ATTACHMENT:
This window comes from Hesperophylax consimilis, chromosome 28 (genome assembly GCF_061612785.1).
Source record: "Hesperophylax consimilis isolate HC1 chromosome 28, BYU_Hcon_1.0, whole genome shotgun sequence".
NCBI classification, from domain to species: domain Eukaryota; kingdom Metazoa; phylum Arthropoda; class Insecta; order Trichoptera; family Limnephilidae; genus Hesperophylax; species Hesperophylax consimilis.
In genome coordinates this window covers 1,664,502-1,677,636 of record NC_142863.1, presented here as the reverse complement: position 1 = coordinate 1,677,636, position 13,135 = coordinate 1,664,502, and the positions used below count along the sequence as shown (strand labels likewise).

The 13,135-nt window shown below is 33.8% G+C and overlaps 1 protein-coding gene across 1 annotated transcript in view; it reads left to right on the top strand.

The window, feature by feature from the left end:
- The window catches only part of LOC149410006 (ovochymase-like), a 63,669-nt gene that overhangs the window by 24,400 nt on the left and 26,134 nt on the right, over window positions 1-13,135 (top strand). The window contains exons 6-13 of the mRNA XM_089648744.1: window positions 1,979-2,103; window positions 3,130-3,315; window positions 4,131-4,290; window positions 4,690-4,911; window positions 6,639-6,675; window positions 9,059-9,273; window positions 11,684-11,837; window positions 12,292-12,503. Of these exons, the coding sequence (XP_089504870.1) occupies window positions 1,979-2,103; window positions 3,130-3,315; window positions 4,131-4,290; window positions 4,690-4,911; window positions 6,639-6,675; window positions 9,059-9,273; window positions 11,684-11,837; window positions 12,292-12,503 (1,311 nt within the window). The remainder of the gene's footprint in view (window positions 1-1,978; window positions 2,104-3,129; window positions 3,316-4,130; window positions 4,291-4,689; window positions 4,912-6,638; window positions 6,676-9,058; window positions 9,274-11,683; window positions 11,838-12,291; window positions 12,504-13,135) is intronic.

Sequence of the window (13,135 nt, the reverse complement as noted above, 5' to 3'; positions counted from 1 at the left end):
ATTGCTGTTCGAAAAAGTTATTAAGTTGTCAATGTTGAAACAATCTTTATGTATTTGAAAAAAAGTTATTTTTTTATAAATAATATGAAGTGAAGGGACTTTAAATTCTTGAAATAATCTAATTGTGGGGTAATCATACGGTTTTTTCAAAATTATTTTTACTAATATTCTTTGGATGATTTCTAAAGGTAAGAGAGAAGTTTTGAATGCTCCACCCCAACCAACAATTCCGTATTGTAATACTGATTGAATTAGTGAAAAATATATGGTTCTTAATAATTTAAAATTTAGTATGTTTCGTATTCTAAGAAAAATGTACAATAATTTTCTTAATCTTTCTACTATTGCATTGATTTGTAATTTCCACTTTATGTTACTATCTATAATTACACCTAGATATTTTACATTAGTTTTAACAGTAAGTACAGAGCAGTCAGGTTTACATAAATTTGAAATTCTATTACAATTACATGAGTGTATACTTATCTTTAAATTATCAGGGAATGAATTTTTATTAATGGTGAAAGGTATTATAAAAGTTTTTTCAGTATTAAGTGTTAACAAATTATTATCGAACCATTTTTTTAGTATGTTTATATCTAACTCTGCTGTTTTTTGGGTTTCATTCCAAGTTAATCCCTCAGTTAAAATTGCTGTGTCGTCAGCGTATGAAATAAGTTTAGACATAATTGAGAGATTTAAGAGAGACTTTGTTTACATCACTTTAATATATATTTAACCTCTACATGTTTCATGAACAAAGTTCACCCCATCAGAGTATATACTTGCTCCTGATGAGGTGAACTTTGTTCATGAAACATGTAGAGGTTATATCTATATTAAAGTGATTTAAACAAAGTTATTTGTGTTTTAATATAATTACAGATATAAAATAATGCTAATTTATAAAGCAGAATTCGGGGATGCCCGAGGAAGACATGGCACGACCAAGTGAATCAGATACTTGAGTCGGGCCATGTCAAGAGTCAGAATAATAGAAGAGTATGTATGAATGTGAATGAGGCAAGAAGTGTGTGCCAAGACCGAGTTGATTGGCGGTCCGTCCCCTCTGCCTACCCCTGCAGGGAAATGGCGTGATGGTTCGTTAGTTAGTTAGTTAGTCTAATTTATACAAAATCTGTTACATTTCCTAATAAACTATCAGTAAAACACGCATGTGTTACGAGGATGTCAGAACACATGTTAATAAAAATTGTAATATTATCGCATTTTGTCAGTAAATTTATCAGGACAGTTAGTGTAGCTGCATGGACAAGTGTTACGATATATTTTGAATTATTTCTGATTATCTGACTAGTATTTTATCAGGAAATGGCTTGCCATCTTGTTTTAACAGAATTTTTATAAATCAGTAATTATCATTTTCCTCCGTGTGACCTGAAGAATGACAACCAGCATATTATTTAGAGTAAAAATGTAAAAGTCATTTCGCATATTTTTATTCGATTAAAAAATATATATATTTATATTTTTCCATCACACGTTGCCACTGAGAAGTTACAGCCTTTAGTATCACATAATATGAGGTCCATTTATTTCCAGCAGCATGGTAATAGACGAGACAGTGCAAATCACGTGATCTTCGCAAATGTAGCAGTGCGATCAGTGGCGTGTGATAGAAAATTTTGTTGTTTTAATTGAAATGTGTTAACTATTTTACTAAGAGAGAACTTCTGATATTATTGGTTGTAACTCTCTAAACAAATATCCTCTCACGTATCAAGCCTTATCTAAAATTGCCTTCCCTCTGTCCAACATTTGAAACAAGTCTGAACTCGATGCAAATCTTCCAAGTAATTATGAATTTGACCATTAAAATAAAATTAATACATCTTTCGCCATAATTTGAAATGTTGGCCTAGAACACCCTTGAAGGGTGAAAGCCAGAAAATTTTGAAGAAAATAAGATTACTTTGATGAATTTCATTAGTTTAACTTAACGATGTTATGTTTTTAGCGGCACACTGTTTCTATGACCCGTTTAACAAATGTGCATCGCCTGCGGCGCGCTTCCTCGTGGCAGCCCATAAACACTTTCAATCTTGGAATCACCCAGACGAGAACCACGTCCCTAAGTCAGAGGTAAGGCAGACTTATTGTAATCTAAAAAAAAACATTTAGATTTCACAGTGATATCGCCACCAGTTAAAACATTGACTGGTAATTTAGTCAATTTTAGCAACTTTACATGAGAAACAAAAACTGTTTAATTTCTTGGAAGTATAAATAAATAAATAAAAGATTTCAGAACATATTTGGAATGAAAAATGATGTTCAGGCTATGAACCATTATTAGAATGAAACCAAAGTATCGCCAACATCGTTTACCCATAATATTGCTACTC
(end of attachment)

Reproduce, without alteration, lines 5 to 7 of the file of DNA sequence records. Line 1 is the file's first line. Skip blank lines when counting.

The 13,135-nt window shown below is 33.8% G+C and overlaps 1 protein-coding gene across 1 annotated transcript in view; it reads left to right on the top strand.

The window, feature by feature from the left end:
- The window catches only part of LOC149410006 (ovochymase-like), a 63,669-nt gene that overhangs the window by 24,400 nt on the left and 26,134 nt on the right, over window positions 1-13,135 (top strand). The window contains exons 6-13 of the mRNA XM_089648744.1: window positions 1,979-2,103; window positions 3,130-3,315; window positions 4,131-4,290; window positions 4,690-4,911; window positions 6,639-6,675; window positions 9,059-9,273; window positions 11,684-11,837; window positions 12,292-12,503. Of these exons, the coding sequence (XP_089504870.1) occupies window positions 1,979-2,103; window positions 3,130-3,315; window positions 4,131-4,290; window positions 4,690-4,911; window positions 6,639-6,675; window positions 9,059-9,273; window positions 11,684-11,837; window positions 12,292-12,503 (1,311 nt within the window). The remainder of the gene's footprint in view (window positions 1-1,978; window positions 2,104-3,129; window positions 3,316-4,130; window positions 4,291-4,689; window positions 4,912-6,638; window positions 6,676-9,058; window positions 9,274-11,683; window positions 11,838-12,291; window positions 12,504-13,135) is intronic.